monitoring such developments for some time and has been preparing the groundwork in terms of the policies and laws to safeguard the users. In June this year, the RBF successfully launched its “e-Money Fiji project” and established an internal committee known as the „e-Money Taskforce‟ to oversee the development of electronic money initiatives in Fiji and related payment system developments.
iii. Mobile Money
The e-Money Fiji Project initiative covers the introduction of mobile money transfer services in Fiji. There is no question that this new service has the capability of expanding the reach and accessibility of financial services to the unbanked and rural areas. There are an
estimated 750,000 mobile users in Fiji at this time covering 90 percent of the population.
To date, the RBF has provided commercial licenses to both mobile network operators, Vodafone and Digicel, to launch their mobile
money transfer services.
Vodafone took the lead and launched its M-PAiSA brand a month ago and had 50,000 signed-up users as of last Thursday, the 15th
Digicel followed suit with its “Digicel Mobile Money” launch last Thursday and had 2000 users sign up after just two days. We are proud to learn that of all the 32 countries that Digicel serves, Fiji had been chosen as its flagship country where their first mobile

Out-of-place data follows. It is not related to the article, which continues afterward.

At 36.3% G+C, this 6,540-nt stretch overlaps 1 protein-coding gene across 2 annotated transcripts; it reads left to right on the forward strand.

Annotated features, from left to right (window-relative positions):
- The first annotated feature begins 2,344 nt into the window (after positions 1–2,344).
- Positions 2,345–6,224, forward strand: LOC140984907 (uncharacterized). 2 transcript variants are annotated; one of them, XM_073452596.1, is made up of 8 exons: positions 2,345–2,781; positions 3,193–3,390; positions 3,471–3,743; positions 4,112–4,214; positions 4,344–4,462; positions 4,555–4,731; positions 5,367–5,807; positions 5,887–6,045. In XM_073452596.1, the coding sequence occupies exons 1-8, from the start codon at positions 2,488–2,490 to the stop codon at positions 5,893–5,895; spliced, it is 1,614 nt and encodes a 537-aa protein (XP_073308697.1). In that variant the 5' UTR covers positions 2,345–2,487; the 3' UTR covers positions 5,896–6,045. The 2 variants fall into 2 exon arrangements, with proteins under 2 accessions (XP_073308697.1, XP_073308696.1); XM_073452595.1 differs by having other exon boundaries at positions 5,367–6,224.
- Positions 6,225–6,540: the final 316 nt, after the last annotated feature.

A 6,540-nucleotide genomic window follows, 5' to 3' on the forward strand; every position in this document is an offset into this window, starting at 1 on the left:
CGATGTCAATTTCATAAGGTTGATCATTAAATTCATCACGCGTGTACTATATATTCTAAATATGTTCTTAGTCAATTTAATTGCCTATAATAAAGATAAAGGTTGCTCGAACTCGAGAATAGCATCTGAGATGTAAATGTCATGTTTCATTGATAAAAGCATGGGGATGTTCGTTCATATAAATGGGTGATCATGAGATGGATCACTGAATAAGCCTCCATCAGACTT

money service product has been rolled out.
Indeed we are at the forefront in the Pacific for mobile money transfers and hopefully we will prove to be successful “guinea
Both Vodafone‟s M-PAiSA and the Digicel Mobile Money are making good progress in extending financial services to the remote and under-served communities. The RBF has required that the two systems be inter-operable, meaning that a registered Digicel customer can send cash to a registered Vodaphone user, and vice versa.
Whilst the Reserve Bank has taken a more flexible regulatory approach in support of these new development initiatives, we will continue to compare against global best practices by introducing suitable and appropriate policies and laws. We will also continue to